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Brexit: The death of ideology and the start of a polite revolution?

1 July 2019

United for Brexit: marchers in Manchester, May 2019.

From Yigal Landey

Three years have now passed and we still seem to be tied to the shackles of a dying supra-national organisation. This is despite being part of a 17.4 million voting block who defied the establishment and spectacularly voted to leave the EU. I shall not bore you with what followed as this tragic betrayal is well documented in theses and newspaper column inches.

What I do not believe is focused on is that Brexit has caused the radical erosion of British political ideology as we know it. The terms “left wing” and “right wing” are dead. This is now a battle of globalism and neo-liberalism versus nationalism with elements of libertarianism.

Britain is often referred to as a “small c” conservative country. One that is cautious of change and suspicious of radical politics; Brexit has all but killed this generalisation. I would argue the zeitgeist, in Britain, is one of unconscious libertarianism. Whereby most people (no matter who they vote for) would adhere to “I do not mind what you get up to provided it does not impact on me.” This is not to say that we are a nation of libertarians but, in my opinion, demonstrates why we have some of the best LGBT+ and equal opportunity rights in the world.

“Brexit has created an ‘unholy alliance’ between traditional ‘left’ and ‘right’ wing ideologies.”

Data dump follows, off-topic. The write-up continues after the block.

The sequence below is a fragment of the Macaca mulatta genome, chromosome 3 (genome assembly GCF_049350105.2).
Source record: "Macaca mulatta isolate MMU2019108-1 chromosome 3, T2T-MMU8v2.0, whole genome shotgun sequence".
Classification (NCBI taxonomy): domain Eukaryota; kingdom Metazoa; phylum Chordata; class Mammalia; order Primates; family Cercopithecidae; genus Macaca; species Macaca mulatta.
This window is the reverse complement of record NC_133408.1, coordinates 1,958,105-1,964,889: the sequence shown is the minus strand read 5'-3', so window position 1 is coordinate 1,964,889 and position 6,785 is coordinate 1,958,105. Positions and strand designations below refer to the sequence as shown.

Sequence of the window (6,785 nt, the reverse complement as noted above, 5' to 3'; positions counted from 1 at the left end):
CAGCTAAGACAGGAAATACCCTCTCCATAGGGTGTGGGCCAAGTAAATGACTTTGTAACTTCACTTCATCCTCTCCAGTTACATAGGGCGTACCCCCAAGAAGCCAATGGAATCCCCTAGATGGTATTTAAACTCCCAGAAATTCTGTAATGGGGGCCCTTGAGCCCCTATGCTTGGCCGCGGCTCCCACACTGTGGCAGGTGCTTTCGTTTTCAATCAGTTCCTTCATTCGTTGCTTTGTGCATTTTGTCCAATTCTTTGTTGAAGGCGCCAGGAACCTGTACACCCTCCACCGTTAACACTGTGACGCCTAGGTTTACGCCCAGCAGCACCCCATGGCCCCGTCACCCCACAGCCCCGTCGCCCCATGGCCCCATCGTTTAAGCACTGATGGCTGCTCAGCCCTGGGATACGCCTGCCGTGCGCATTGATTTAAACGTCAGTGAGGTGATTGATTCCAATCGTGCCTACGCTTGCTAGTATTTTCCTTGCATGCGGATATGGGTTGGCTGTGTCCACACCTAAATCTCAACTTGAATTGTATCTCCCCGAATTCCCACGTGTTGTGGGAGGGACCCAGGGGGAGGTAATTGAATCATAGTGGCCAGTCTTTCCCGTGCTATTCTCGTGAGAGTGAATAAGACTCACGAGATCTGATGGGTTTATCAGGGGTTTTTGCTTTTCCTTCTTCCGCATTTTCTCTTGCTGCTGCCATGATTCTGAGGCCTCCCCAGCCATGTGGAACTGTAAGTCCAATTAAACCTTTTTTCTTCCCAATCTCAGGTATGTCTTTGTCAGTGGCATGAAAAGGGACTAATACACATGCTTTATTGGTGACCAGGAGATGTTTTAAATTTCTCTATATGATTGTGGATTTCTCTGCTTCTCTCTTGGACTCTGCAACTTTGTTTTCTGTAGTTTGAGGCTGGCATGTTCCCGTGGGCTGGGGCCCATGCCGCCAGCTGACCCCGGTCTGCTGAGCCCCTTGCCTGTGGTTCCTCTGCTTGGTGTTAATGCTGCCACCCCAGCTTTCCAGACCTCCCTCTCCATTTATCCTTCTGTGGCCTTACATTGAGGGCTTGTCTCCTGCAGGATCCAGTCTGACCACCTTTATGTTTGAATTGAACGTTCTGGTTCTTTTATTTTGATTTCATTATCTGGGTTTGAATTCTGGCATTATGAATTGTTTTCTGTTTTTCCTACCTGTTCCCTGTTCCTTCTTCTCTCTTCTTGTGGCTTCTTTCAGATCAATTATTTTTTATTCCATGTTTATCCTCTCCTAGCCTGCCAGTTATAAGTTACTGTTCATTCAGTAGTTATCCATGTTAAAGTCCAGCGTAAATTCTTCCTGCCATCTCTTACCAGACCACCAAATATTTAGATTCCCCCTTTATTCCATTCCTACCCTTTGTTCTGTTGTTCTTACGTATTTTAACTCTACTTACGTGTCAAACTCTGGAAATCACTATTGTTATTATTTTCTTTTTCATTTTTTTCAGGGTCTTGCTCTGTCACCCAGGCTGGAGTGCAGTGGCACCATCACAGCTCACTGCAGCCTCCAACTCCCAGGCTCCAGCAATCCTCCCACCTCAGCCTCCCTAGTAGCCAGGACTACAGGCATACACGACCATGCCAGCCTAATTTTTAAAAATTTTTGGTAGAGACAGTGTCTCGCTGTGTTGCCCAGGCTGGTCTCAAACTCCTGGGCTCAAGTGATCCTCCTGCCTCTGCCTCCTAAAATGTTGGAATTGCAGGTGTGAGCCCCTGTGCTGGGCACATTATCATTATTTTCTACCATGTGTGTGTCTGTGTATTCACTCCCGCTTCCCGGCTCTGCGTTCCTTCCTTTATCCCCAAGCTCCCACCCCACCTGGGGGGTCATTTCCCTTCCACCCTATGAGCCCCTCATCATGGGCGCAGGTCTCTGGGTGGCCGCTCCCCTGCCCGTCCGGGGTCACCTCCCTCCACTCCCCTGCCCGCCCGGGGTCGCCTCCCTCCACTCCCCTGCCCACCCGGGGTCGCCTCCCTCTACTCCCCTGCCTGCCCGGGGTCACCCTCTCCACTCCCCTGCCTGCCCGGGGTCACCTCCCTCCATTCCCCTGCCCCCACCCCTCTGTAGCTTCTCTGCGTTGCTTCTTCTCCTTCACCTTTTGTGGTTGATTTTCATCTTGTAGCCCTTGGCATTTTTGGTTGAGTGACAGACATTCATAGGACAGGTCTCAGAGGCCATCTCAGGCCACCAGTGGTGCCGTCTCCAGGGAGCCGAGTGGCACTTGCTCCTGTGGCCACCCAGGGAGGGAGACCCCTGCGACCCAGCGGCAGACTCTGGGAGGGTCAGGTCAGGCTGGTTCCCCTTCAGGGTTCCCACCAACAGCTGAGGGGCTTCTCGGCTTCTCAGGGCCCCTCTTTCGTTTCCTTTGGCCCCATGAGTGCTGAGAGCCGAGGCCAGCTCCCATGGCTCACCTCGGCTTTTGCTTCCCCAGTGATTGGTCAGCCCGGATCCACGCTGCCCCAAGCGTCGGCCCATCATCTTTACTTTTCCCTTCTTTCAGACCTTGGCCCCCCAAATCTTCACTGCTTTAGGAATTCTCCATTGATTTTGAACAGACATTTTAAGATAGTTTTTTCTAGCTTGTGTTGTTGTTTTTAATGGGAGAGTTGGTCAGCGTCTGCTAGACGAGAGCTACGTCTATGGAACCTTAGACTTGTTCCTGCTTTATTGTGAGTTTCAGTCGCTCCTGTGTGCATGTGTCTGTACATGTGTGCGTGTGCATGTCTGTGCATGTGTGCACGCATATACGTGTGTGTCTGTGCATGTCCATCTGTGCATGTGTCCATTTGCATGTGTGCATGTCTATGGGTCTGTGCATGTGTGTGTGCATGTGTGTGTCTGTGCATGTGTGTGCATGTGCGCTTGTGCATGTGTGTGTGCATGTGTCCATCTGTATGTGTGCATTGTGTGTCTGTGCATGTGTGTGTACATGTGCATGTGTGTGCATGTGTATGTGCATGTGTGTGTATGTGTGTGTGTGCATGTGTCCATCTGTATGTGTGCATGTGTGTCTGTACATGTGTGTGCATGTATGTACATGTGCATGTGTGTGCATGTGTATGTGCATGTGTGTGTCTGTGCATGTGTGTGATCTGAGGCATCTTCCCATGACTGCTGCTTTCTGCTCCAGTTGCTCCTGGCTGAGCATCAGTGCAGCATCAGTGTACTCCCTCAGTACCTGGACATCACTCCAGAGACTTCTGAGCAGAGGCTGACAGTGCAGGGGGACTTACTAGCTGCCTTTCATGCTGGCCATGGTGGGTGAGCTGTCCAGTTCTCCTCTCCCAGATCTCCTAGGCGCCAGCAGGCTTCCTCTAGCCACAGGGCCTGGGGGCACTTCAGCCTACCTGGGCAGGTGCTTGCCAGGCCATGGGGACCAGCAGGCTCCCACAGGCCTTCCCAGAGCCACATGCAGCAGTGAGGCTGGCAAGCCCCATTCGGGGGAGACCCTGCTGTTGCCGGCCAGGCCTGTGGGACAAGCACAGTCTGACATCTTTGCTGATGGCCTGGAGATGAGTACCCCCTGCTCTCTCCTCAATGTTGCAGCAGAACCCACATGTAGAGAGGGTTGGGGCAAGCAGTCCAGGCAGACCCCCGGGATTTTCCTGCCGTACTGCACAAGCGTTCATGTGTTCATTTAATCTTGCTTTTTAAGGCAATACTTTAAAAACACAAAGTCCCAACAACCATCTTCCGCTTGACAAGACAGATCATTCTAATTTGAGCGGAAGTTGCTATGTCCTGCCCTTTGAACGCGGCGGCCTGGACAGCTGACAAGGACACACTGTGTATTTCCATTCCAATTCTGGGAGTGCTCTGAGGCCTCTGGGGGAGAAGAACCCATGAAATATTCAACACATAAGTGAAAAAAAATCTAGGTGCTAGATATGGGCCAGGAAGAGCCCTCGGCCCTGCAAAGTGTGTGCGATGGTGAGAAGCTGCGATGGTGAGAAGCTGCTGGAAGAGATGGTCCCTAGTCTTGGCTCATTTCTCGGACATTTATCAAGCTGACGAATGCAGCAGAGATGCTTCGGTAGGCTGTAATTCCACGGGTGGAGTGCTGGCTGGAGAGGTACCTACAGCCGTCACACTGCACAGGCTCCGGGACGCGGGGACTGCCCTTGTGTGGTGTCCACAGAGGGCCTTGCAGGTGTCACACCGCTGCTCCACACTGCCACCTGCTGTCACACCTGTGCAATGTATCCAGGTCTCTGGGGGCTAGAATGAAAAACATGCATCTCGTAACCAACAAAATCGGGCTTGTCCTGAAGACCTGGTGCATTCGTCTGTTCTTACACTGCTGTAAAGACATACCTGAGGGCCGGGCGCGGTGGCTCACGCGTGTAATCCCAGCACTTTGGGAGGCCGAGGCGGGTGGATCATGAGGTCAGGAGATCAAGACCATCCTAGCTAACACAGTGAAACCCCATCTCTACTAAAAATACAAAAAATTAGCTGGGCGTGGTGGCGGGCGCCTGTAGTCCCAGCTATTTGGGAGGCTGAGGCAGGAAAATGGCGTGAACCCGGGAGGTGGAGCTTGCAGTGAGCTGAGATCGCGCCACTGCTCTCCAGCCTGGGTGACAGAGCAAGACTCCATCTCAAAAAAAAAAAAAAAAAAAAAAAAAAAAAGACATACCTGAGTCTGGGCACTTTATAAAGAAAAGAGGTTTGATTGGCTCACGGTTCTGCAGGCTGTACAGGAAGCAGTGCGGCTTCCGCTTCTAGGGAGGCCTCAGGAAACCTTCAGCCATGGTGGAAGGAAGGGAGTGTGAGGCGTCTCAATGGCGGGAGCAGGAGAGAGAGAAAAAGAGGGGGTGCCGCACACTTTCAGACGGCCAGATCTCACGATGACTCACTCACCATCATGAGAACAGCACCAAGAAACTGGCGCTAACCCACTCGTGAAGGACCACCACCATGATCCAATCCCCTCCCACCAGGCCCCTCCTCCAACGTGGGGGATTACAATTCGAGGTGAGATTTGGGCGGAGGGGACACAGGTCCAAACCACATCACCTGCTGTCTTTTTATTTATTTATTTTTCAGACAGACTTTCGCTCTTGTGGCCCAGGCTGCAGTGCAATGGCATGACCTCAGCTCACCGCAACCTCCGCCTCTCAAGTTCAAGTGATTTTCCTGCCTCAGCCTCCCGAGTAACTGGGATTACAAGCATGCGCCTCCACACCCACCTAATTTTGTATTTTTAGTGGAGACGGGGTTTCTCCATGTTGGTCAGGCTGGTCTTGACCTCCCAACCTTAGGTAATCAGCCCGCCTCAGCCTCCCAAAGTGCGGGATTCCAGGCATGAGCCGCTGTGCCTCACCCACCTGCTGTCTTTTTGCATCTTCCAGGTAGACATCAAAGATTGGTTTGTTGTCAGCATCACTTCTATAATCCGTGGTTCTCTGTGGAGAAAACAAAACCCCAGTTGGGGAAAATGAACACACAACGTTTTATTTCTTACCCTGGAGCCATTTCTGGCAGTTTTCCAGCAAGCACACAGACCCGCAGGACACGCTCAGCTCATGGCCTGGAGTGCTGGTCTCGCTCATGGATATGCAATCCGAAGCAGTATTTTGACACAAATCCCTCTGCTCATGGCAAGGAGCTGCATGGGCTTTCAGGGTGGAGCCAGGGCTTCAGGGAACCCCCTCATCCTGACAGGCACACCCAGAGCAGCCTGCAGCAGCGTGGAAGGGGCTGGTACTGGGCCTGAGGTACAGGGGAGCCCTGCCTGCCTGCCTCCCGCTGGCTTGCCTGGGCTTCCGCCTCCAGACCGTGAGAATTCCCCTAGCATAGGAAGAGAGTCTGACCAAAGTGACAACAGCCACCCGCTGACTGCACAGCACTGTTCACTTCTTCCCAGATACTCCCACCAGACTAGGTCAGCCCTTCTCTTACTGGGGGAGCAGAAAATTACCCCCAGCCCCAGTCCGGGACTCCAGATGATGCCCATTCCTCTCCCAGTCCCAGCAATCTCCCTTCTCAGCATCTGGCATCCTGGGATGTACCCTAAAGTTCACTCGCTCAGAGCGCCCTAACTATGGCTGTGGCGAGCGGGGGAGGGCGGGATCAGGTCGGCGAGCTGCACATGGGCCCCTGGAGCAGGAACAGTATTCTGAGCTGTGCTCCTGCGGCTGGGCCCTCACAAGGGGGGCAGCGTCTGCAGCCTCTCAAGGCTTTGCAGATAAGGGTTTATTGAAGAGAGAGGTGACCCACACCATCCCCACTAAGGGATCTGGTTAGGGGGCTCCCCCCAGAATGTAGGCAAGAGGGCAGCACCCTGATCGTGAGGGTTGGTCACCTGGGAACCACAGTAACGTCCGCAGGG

This leads me on to Brexit. Defying the political class is not something synonymous with Britain. It is also not one which fits into traditional ‘left’ and ‘right’ wing ideological boxes. When I look at my local Leavers of Manchester group we have a presence from The Communist Party of Britain (Marxist – Leninist), Conservative Party, UKIP, Liberal Democrats, Labour and latterly The Brexit Party. When did you ever think you would see this meeting of minds?

Similarly, in the newly formed Brexit Party, you have Claire Fox (former Revolutionary Communist) and Annunziata Rees-Mogg (former Conservative) sharing ideas and a platform. Ten, or even five, years ago this would be unthinkable.

For me, this has been the major upset of Brexit in that individuals who have previously been sworn enemies are realising they actually have rather a lot of common ground. For example, I am not a communist but I find myself agreeing with their Brexit literature (especially on issues of imperialism) and share their disdain for the Westminster political class.

This ‘unholy alliance’ is of course in its infancy. I have seen Facebook posts labelling the elite wishing to stall Brexit as ‘commies’ when they are in fact quite the opposite. I have also seen wholesale attacks on Labour when Brexit could not happen without one third of their voter base voting leave and the excellent work of the likes of Caroline Flint (a remain voter who changed her mind due to her constituency’s high leave vote which is commendable), Kate Hoey, Dennis Skinner, John Mann and Frank Field.

“The start of ‘the Polite Revolution’ is here and British Politics will never be the same again.”

Without all these different ‘left’ and ‘right’ ideologies standing shoulder to shoulder, Brexit would not have (and will not) happen. This is exactly what the globalist ‘liberal’ elite do not want. It is why The Brexit Party stormed to victory in the European Elections and it why, whoever contests the next election, will have to form some form of pact with Nigel Farage as the two main parties see their core vote base diminished. It is why the start of The Polite Revolution is here and British Politics will never be the same again.

• The author is an active member of Leavers of Manchester. This letter, published with his permission, first appeared on the Leavers of Britain web site. Letters published do not necessarily reflect the opinion of the CPBML.